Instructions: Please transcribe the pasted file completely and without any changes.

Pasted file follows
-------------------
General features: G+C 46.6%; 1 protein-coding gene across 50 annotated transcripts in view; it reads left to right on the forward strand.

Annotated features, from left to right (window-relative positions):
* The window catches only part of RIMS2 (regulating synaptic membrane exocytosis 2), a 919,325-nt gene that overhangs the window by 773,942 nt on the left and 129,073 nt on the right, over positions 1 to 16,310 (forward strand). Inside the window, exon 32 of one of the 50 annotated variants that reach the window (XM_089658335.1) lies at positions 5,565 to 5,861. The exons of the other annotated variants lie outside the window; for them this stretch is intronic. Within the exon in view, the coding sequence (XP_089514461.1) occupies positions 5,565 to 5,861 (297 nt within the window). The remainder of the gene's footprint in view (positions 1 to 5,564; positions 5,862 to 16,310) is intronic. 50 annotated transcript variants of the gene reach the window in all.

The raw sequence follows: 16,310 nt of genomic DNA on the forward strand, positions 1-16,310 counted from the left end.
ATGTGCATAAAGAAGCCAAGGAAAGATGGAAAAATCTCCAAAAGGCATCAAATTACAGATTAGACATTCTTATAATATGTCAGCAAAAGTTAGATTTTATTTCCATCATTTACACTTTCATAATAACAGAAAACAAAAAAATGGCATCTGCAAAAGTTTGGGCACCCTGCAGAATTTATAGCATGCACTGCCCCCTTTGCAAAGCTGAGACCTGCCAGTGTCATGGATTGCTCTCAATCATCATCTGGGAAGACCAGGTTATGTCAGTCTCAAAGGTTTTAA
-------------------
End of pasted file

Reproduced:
General features: G+C 46.6%; 1 protein-coding gene across 50 annotated transcripts in view; it reads left to right on the forward strand.

Annotated features, from left to right (window-relative positions):
* The window catches only part of RIMS2 (regulating synaptic membrane exocytosis 2), a 919,325-nt gene that overhangs the window by 773,942 nt on the left and 129,073 nt on the right, over positions 1 to 16,310 (forward strand). Inside the window, exon 32 of one of the 50 annotated variants that reach the window (XM_089658335.1) lies at positions 5,565 to 5,861. The exons of the other annotated variants lie outside the window; for them this stretch is intronic. Within the exon in view, the coding sequence (XP_089514461.1) occupies positions 5,565 to 5,861 (297 nt within the window). The remainder of the gene's footprint in view (positions 1 to 5,564; positions 5,862 to 16,310) is intronic. 50 annotated transcript variants of the gene reach the window in all.

The raw sequence follows: 16,310 nt of genomic DNA on the forward strand, positions 1-16,310 counted from the left end.
ATGTGCATAAAGAAGCCAAGGAAAGATGGAAAAATCTCCAAAAGGCATCAAATTACAGATTAGACATTCTTATAATATGTCAGCAAAAGTTAGATTTTATTTCCATCATTTACACTTTCATAATAACAGAAAACAAAAAAATGGCATCTGCAAAAGTTTGGGCACCCTGCAGAATTTATAGCATGCACTGCCCCCTTTGCAAAGCTGAGACCTGCCAGTGTCATGGATTGCTCTCAATCATCATCTGGGAAGACCAGGTTATGTCAGTCTCAAAGGTTTTAA